Sheriff Deputy entertaining inmates in prison? No way … yes way ... Susan Rodriguez style

By Patty Hullett
For the Daily Light

Susan Rodriguez has had quite an interesting life. She was born in Dallas and lived on 10th Street in 1958 in the heart of the area known as Oak Cliff. Her single mom decided to move from east Oak Cliff to DeSoto in 1967. That was where she grew up, somewhat of a “tomboy,” riding horses and mini bikes.

Susan Rodriguez stands at the piano she plays prior to church service every Sunday morning at FBC downtown Dallas.

Music was her way of life, until it wasn’t

In the 1960s, her mother became a piano teacher in DeSoto. Rodriguez says, “My mother taught me (and a number of children) how to play a piano, but, of course, I never liked to practice. My dad kind of left behind his trumpet, and I picked it up and started playing it in my 7th grade junior high band. All the rest of my school years – up until I graduated from DeSoto High School in 1976, I enjoyed playing the trumpet and being a part of the DeSoto Eagle Band." That music experience led Rodriguez to a partial music scholarship award to Stephen F. Austin University upon graduation, but she turned it down. She adds that along the way, she learned to play guitar and became a member of a country band for a while.

"However, God had a different plan for my life besides music, even though I began writing my own songs in the 1970s, which I hope will be the soundtrack for my book that I’m currently working on,” she says. 

Variety of career choices, 'but the law won'

Rodriguez’s first job was being a lifeguard. Then, she moved on to selling boots and jeans at a western wear store at Redbird Mall. But the major shift in her life came when she became involved in the world of law enforcement.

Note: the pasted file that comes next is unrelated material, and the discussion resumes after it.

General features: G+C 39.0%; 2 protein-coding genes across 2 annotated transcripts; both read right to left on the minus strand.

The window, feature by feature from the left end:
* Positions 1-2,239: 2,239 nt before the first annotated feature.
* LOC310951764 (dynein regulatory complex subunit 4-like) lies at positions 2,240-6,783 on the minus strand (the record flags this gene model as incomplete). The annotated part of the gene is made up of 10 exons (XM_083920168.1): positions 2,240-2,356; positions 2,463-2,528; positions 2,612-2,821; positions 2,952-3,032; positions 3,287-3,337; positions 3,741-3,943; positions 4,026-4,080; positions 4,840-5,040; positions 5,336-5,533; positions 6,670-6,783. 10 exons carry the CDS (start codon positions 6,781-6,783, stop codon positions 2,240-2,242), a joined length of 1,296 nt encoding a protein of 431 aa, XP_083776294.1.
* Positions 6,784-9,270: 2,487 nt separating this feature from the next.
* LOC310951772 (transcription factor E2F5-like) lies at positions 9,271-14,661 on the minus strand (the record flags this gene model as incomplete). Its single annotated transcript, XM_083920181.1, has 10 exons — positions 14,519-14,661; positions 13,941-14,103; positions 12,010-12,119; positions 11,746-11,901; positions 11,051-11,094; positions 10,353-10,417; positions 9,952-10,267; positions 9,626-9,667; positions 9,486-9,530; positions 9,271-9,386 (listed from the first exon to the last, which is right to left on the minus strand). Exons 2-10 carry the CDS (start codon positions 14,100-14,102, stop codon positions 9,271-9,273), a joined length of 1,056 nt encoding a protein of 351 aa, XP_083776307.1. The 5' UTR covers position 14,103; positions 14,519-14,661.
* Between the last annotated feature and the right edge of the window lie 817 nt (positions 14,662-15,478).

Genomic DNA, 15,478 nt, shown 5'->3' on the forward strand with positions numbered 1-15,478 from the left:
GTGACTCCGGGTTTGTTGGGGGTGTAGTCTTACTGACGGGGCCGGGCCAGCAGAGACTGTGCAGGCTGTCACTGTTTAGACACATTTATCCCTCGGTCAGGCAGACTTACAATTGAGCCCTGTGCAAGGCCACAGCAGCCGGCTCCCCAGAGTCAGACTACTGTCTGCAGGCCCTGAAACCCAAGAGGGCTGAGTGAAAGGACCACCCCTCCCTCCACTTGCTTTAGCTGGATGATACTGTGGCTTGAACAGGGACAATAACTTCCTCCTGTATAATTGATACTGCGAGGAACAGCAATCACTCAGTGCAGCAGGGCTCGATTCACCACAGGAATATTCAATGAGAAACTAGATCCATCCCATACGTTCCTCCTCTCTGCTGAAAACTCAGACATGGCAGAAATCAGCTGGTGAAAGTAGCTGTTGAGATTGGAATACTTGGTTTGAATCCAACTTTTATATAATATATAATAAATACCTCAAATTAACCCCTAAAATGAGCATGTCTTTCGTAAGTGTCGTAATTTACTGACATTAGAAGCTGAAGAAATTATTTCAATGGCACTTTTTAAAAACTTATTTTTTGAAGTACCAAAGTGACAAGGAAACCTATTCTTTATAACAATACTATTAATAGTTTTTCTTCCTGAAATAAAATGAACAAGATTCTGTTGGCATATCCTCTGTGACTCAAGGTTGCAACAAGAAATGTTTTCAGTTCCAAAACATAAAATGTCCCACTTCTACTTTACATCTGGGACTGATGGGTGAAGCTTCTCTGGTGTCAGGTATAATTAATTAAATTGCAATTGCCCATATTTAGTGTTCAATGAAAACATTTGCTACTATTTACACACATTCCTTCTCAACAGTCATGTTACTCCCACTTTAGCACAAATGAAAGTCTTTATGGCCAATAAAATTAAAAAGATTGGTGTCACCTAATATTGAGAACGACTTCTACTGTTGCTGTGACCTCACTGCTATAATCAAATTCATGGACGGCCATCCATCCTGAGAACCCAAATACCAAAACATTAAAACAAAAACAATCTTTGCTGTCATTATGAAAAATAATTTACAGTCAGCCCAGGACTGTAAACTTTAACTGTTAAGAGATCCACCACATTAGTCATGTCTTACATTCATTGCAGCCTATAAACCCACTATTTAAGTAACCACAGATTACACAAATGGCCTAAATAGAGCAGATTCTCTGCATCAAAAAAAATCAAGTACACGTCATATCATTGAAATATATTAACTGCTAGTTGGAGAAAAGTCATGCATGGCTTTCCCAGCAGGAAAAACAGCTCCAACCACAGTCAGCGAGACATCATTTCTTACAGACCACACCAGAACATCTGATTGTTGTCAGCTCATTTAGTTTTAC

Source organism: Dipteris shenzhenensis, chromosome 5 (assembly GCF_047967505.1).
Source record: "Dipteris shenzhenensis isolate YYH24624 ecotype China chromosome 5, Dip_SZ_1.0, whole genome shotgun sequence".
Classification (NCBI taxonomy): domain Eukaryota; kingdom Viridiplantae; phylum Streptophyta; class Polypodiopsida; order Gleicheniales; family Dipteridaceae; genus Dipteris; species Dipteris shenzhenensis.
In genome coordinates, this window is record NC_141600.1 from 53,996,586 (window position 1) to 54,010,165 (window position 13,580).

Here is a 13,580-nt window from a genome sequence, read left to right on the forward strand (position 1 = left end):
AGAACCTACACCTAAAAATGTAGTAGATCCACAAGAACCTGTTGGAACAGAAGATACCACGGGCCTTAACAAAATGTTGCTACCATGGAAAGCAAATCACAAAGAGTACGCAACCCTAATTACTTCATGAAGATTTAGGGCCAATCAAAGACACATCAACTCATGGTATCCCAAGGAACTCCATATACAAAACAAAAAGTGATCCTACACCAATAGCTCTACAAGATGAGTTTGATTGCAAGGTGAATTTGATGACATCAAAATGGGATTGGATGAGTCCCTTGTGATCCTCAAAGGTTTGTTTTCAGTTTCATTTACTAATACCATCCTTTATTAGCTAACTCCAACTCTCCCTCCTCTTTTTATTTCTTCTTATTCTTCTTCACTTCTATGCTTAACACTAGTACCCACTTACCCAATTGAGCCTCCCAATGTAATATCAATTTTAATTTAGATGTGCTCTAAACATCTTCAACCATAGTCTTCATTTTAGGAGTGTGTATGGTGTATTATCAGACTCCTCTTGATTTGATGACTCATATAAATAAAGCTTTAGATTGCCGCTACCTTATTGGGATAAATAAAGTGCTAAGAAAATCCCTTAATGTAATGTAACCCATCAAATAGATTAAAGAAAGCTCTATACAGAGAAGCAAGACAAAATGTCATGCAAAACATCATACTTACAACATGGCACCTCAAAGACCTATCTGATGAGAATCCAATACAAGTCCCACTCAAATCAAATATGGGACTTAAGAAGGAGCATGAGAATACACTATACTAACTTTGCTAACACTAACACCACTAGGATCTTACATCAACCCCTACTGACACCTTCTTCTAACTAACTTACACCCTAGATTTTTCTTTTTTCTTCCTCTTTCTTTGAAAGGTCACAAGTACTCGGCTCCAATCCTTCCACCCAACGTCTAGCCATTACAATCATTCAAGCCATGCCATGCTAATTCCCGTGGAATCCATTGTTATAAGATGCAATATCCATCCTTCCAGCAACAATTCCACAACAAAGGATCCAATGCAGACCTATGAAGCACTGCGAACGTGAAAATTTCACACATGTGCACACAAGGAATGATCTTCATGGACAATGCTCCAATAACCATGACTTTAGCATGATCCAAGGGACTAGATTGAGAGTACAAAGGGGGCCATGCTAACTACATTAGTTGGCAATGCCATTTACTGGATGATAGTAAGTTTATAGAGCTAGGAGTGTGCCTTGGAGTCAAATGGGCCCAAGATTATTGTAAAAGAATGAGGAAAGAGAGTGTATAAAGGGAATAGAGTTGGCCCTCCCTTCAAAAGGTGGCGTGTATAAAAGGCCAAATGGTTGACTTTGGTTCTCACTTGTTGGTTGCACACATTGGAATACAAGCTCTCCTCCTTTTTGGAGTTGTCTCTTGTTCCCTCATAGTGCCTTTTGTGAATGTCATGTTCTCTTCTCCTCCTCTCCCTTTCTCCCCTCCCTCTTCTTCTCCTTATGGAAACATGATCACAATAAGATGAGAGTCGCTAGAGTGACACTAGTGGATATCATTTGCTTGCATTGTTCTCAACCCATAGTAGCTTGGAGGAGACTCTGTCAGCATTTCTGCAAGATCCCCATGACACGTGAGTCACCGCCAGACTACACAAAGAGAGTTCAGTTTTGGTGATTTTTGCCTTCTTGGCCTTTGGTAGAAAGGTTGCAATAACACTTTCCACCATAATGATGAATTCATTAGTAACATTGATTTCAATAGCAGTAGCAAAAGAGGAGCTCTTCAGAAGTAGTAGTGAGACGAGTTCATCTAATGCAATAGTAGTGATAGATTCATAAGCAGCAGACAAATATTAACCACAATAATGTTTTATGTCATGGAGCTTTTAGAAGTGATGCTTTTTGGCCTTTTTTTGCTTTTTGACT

Susan Rodriguez is seen in her sheriff's deputy uniform.

She shares, “I joined the Dallas County Sheriff’s Department in 1978 and went to the police academy – where I found myself face-down doing push-ups and running laps around Cobb Stadium in downtown Dallas in the dog days of summer. After a little desk duty, I hit the streets of Dallas, as I began life as a sheriff deputy, with my newly-starched uniform, badge, gun, etc. What a way to be thrust into a dangerous position where I had to sink or swim, at a very young age!”

Rodriguez is proud of the 42 years she has put in as a Dallas Sheriff Deputy. She is currently a Commander of Administration in the Dallas Sheriffs’ Posse and Mounted Horseback Unit. She holds this position, after a freak accident caused her career to be somewhat re-routed.

She says, “A good friend of mine named Karen McMillan invited me to try her church – First Baptist Church Dallas – located just two blocks from the scene where my heartbreaking accident happened. I liked the church and began to attend quite frequently.” Rodriquez relays, “One morning, while I was in my car and listening to a radio Bible show, I surrendered to Jesus from behind the wheel of my car while driving to work. The narrator was quoting scripture about how we don’t know the hour or day that Jesus will return, so, I ‘caved’, giving Him full control of my life.”

She explains, “Later that very day, I was struck down in downtown Dallas by a falling

commercial-grade outdoor table and canopy that fell on me.” She continues, “This giant mishap occurred in 2009, and it almost killed me. You’d think after running SWAT-style on the streets of Dallas, that I’d probably get taken out by a bad guy, but ‘no’ – it turned out to be by a flying umbrella  and an iron courtyard table coming down from above – Mary Poppins style! That event let me know that God was moving me out of my police career into His ministry.”

Rodriguez says this misfortune caused her to retire in 2009 after 31 years of